DETERMINED Brits queued for over 24 hours in the freezing cold and rain to rent their perfect beach huts ahead of the summer.
A group of committed staycationers went to great lengths to secure one of the 12 most sought-after beach huts in Christchurch, Dorset.
The huts on Avon Beach were not available to book until 8 am on Monday, January 3, and when staff arrived at the beach shop on Sunday morning they found several holidaymakers braving the elements.
The queue in Dorset grew through the day, as dozens camped overnight with nearly 50 people waiting as the administration office opened.
The huts, usually 6ft by 4ft, cost £3,570 per year to rent and are often booked up within minutes, while some huts are rented privately for up to £80,000 and come fitted with fridges and gas hobs inside.
This year, there were 40 huts out of 130 available to rent with just 12 available for the full summer holidays or a whole year.
Ken Ryder, 72, and his partner, Jan, 70, were some of the first to arrive at 4 am on Sunday, waiting 28 hours in total to get a hut.
Ken said: "This is the 6th year I've queued to get a beach hut – we've been here for 28 hours.
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"You read books and chat – that's all you can do to pass the time.
"Luckily we're under cover beneath a canopy by the ice cream kiosk – the first dozen or so people get under there but the rest are out in the open.
"My wife came down from 8am until 10 yesterday morning so I could go and get breakfast, then she came back from 12 until 2pm and I stayed overnight.
"The reason we retired here was to be close to the beach and having a hut is just the icing on the cake."
With the reintroduction of Covid restrictions, bookings for staycations and holiday rentals in the UK has soared over Christmas and New Year.
And the prices for beach huts have soared by 40 per cent in some areas, despite most of them having no toilets or running water.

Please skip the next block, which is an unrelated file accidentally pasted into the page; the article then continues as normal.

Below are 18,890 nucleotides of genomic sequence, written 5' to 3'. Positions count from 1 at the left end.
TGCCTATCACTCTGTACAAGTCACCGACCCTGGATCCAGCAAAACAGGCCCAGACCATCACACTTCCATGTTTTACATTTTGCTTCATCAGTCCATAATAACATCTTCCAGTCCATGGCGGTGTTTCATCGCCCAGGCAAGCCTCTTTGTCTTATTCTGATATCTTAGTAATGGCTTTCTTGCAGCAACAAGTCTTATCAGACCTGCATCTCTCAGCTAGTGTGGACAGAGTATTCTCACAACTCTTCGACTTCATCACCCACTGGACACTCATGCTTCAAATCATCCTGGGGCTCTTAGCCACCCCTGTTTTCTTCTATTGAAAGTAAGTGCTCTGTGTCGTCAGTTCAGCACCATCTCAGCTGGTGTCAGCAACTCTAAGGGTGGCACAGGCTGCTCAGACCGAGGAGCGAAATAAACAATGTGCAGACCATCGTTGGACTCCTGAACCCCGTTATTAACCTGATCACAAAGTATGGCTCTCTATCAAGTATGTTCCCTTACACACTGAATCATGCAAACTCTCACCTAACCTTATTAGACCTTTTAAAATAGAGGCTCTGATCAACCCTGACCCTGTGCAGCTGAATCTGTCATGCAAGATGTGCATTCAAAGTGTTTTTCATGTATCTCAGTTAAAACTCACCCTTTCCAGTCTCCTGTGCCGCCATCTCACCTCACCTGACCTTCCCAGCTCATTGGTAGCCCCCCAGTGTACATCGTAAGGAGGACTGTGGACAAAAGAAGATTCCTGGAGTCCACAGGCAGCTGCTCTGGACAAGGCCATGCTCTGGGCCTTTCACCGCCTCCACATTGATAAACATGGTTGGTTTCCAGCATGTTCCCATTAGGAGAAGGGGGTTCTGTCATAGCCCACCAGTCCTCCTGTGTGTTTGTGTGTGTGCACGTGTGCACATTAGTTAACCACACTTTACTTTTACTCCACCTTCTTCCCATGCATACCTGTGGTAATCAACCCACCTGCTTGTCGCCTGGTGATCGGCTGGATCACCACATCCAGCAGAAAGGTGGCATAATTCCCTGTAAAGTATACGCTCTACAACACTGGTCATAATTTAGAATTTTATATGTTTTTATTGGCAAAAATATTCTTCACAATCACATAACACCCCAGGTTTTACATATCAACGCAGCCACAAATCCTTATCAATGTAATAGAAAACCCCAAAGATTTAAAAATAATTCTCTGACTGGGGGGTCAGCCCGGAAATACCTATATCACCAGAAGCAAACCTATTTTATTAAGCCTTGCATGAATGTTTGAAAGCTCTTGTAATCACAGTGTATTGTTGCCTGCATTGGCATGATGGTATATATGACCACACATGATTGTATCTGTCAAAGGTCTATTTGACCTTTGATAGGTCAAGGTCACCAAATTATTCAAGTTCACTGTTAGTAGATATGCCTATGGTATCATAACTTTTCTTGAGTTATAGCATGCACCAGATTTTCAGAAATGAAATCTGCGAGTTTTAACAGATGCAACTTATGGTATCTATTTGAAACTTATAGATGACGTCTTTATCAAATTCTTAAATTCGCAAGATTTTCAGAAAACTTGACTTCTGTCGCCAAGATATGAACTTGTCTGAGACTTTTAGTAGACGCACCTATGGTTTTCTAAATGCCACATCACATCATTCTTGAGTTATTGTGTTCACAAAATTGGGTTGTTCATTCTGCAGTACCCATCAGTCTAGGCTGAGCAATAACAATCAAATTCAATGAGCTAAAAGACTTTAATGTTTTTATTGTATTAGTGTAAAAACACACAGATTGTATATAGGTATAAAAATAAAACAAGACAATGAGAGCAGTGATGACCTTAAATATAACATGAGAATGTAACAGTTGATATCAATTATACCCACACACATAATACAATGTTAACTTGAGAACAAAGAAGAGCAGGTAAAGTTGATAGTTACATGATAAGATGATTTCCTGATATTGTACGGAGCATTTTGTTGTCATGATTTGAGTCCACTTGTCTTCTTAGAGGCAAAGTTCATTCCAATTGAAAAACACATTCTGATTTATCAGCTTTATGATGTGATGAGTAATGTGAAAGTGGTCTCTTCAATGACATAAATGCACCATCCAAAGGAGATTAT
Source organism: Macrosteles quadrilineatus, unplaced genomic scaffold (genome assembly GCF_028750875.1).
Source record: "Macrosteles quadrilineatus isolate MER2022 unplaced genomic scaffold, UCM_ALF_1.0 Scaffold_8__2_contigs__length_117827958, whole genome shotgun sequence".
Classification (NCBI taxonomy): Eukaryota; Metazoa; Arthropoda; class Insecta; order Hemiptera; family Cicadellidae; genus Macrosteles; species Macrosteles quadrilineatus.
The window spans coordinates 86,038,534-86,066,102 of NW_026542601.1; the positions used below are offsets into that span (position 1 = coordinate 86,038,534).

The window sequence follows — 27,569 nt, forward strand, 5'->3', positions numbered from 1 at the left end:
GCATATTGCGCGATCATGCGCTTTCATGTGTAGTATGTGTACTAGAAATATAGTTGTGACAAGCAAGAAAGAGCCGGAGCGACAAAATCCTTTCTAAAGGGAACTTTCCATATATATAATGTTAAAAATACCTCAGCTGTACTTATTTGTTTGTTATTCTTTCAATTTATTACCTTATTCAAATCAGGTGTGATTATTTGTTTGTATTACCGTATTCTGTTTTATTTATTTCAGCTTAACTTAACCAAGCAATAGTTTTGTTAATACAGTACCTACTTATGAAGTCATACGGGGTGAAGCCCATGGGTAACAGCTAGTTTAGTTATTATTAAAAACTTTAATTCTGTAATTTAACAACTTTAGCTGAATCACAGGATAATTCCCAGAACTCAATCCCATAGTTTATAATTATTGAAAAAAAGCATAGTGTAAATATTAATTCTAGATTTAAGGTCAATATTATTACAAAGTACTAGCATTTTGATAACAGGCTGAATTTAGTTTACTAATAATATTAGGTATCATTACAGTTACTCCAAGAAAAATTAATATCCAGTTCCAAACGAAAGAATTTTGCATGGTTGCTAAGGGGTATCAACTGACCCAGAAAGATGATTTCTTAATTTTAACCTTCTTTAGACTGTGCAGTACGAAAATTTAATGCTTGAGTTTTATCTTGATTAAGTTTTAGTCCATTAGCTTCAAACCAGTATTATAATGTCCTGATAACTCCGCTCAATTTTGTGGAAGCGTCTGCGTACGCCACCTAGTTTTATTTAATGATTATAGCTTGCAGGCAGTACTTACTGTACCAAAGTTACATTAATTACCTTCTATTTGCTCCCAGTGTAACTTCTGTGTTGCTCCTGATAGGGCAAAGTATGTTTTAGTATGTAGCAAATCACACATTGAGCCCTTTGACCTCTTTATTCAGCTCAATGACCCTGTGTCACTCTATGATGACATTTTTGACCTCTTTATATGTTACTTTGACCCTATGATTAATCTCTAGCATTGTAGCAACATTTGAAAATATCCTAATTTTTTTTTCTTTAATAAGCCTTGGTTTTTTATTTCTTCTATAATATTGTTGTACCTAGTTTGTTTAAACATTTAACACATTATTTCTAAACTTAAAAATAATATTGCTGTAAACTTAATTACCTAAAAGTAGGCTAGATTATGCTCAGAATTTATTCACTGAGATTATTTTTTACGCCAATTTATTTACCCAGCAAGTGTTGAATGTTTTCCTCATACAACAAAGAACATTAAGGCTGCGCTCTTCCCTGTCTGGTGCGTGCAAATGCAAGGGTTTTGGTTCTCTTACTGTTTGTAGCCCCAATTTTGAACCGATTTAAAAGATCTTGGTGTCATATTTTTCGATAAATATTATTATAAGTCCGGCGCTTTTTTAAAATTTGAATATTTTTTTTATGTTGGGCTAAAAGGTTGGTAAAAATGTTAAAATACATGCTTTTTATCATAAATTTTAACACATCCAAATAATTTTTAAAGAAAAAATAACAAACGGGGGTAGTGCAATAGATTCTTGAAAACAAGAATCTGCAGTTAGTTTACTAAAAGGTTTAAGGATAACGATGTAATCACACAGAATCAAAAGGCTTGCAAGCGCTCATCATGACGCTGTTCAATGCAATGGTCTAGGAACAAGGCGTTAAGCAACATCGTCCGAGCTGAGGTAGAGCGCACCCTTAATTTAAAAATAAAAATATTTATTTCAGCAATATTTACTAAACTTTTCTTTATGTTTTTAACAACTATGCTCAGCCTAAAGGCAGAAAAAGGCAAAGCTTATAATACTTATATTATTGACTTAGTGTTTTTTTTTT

In July one hut in Mudeford near Bournemouth in Dorset went for a whopping £320,000 – nearly £80k more than the average cost of a house in the UK.
Nicola Davies, 38, arrived at 4 am on Monday and is one of the lucky few who got their hands on a hut.
She said: "My grandfather made me promise to get one for the whole family but he passed away in November aged 93 so never got to see it happen.
"He loved to come down and watch his eight great grandchildren play by the sea.
"It's such a beautiful and friendly beach which is so clean and the kids feel safe here. It was well worth the wait."
Beach hut manager Laura Huxtable-White said the huts were incredibly sought after this year, which is why people were so willing to queue for such a long time.
She said: "With the pandemic and staycations, I think people are even more keen to get one this year.
"In lockdown last year the phones were extremely busy and yesterday we had a lot of calls from people checking they have the right date."
Experts said rising UK demand will help plug this gap.
James Starkey, from holidaycottages.co.uk, said: "Demand has been really strong over the past few weeks, with a lot of people looking to get away from it all with family and friends over Christmas.
"We expect this level of demand to continue into 2022 as travel plans may need to be put on hold with the potential of restrictions."
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